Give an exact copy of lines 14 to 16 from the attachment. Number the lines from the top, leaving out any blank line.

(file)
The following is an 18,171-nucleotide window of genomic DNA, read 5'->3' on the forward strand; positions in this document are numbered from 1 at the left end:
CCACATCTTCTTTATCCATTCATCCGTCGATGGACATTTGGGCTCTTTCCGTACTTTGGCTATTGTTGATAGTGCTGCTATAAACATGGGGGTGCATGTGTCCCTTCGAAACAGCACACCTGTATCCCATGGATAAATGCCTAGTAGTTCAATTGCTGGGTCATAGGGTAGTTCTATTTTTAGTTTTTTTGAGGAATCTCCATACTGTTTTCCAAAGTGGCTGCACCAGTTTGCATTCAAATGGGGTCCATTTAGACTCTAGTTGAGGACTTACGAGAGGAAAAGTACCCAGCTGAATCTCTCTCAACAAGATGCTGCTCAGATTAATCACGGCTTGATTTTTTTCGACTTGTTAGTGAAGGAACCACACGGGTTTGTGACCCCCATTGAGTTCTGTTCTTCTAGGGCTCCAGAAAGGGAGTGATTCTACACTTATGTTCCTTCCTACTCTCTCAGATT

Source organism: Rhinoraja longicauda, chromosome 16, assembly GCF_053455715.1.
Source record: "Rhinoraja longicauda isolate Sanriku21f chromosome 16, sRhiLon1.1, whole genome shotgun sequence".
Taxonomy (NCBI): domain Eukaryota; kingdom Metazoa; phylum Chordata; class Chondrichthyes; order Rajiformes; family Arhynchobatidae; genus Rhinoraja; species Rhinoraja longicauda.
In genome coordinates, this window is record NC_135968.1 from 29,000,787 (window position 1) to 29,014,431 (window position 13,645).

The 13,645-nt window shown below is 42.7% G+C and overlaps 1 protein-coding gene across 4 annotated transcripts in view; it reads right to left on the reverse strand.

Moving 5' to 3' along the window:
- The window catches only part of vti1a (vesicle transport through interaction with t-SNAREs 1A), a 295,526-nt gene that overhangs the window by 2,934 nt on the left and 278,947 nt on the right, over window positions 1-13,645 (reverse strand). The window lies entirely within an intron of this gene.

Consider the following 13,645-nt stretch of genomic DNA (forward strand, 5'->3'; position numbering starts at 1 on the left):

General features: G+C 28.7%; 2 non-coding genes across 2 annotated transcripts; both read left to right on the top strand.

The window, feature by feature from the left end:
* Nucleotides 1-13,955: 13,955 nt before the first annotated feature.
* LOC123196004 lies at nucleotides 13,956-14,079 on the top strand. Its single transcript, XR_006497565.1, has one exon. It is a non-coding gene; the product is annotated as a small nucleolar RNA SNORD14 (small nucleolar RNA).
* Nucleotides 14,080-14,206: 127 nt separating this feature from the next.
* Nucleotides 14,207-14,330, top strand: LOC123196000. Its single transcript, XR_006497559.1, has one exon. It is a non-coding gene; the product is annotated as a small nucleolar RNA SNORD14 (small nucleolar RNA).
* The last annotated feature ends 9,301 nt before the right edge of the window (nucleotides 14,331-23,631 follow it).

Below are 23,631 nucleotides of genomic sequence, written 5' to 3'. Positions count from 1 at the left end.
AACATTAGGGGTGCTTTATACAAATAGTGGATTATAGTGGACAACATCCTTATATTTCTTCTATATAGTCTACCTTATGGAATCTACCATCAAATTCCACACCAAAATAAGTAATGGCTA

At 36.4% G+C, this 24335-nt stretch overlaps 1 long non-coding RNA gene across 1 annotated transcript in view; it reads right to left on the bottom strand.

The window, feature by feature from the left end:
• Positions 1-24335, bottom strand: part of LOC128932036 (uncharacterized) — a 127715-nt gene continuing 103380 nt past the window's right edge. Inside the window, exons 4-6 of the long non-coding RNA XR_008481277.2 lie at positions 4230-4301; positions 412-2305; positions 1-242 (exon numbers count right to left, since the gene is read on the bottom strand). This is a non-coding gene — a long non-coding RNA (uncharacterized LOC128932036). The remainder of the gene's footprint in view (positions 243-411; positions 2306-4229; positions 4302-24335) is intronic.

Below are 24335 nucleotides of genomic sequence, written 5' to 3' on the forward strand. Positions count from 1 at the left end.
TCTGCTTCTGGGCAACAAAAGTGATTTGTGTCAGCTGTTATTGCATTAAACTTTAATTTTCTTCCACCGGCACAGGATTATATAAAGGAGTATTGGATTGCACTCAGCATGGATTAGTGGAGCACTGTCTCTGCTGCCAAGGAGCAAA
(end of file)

* LOC123196004 lies at nucleotides 13,956-14,079 on the top strand. Its single transcript, XR_006497565.1, has one exon. It is a non-coding gene; the product is annotated as a small nucleolar RNA SNORD14 (small nucleolar RNA).
* Nucleotides 14,080-14,206: 127 nt separating this feature from the next.
* Nucleotides 14,207-14,330, top strand: LOC123196000. Its single transcript, XR_006497559.1, has one exon. It is a non-coding gene; the product is annotated as a small nucleolar RNA SNORD14 (small nucleolar RNA).